“When green is all there is to be, it could make you wonder why, but why wonder.  Why wonder?  I’m green, and it’ll do fine.  It’s beautiful, and I think it’s what I want to be.”

Jerry Nelson


I’ve already established here that I grew up on Sesame Street and The Muppet Show and that I adore the music created for both shows (check out posts here and here for further proof).  In general, I find a lot to value in children’s music, in spite of the fact that a lot of it makes me kind of sentimental and weepy.  Any song that says you are valuable for who you are is a good song, and this is the most important lesson we can teach children.

Jerry Nelson was the voice of many muppets, including The Count, Herry Monster, and Robin the Frog.  He passed away yesterday at 78.  Although he’d retired as a muppeteer, his passing is a huge loss for the world of entertainment.  I’ll be honest, I’m having a little trouble writing this without crying.  Because the muppets were such an important part of my childhood, because I learned so much more than numbers and letters from them.  I learned about sharing and kindness and self-esteem.  I learned how to be silly and how to sing.  I learned that kids voices matter, too, maybe more than anyone else.

This is a nice tribute I found on YouTube (thanks to wileyk209zback for creating and posting it).  The song is “Halfway Down the Stairs” written by A.A. Milne (a powerhouse in children’s literature).  Thanks, Jerry.  I’ll miss you more than you know.  Say hi to Jim and Mr. Hooper for me.

“Somebody Come and Play”


This is a bit of an experiment in writing about whatever happens to come up on my computer.  Granted, this didn’t “just come up”; I selected it because I recently purchased it from itunes but hadn’t listened yet.  I also downloaded “Bein’ Green,” “Sing,” and Bert and Ernie’s Sing-a-Long.  Sue me.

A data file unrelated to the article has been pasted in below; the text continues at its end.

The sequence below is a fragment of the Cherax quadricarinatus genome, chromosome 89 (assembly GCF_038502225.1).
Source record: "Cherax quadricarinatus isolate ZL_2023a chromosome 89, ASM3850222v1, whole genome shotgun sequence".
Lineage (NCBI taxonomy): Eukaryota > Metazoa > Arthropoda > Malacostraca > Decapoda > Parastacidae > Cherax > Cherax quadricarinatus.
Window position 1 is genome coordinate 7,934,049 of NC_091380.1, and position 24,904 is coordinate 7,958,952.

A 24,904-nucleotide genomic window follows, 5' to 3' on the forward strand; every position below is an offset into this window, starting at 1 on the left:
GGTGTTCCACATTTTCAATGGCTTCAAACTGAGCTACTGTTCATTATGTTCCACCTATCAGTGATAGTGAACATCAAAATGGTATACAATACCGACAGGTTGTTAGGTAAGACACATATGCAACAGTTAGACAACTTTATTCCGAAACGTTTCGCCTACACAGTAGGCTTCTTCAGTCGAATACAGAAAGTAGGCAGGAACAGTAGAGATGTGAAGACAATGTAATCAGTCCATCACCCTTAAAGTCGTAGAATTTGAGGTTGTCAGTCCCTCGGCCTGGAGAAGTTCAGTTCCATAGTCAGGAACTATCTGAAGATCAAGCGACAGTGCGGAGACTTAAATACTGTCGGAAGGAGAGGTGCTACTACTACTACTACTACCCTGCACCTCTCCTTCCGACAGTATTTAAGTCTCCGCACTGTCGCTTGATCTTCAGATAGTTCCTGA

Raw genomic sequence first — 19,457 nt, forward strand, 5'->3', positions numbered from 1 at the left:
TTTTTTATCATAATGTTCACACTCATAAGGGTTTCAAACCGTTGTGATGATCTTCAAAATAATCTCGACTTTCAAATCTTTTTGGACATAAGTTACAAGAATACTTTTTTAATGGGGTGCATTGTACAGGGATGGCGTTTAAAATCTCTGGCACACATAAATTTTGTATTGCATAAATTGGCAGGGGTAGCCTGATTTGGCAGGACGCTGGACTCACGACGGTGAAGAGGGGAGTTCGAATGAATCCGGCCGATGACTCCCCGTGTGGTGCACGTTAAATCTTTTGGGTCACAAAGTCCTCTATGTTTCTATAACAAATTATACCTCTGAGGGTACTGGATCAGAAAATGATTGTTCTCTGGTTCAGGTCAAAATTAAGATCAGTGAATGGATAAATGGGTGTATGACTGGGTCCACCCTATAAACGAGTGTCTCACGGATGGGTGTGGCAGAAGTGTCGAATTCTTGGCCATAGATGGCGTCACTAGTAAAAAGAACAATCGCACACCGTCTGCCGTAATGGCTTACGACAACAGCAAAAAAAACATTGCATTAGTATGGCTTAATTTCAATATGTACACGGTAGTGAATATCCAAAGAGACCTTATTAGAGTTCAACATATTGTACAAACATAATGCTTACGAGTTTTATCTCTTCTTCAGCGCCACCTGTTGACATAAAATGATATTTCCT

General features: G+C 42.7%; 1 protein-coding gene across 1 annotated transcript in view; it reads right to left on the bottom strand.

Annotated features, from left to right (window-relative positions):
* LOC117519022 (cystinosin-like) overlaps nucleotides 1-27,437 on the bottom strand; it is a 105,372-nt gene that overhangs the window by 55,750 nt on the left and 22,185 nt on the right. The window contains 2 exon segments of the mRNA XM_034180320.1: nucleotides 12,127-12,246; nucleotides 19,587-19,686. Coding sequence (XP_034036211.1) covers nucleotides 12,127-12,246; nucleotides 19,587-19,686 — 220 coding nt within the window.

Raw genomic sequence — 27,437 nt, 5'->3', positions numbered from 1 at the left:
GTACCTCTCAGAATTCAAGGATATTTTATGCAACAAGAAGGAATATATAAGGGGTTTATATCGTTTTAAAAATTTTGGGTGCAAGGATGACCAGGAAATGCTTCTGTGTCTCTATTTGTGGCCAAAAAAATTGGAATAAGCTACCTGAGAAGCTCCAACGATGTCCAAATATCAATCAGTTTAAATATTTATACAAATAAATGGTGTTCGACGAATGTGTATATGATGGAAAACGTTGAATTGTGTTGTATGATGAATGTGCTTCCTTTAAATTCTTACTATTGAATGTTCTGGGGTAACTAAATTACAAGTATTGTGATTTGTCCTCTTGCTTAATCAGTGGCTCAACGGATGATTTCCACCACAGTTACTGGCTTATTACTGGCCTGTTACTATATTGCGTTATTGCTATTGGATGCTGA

First things first.  I am 43.  Sesame Street and I were born the same year, so obviously, I grew up watching it on PBS (Channel 28 when I was a kid).  I will freely admit to anyone who asks that I have a probably unhealthy attachment to things I remember fondly from my childhood.  Sesame Street, Jim Henson, muppets, and the music from the show are among those things I am still attached to like a baby spider monkey clinging to its mother.

“Somebody Come and Play” is one of those songs I know I must have heard repeatedly while watching muppets and humans teach each other the alphabet and tolerance, but I don’t really remember it from then.  I rediscovered it as an adult, and I was transported back to the blissfully ignorant innocence of childhood.  Nothing bad or wrong ever happened, everyone was nice, and the only thing you had to worry about was getting a flavor of candy you didn’t like (red was the universally good flavor; green was generally bad).

But there is a loneliness in the song that I think children miss.  After all, the entire song is about a child imploring for someone, anyone, to come and play “before it gets to late to begin.”  There’s a version with Big Bird, but I prefer the one sung by The Kids (presumably the group of children hired for the show).  It’s sweet, charming, and off-key.  I don’t sing so well, either, so I identify with that part.  It’s also a little heartbreaking.  Anyone whose heart doesn’t hurt a little after hearing a child sing “somebody come and be my friend” is a sociopath.  There’s a joyous freedom here, too.  The idea that you can just “watch the sun till it rains again” and “see the pleasure in the wind” is kind of remarkable.  The world is a playground and the summer afternoon is gonna last forever.  After all, children shouldn’t have any other responsibilities besides playing with their friends (parents really should let their children goof off more, but that’s a rant for another time).  There’s joy also in how the single voice at the beginning is joined by other voices.  Somebody came out to play after all.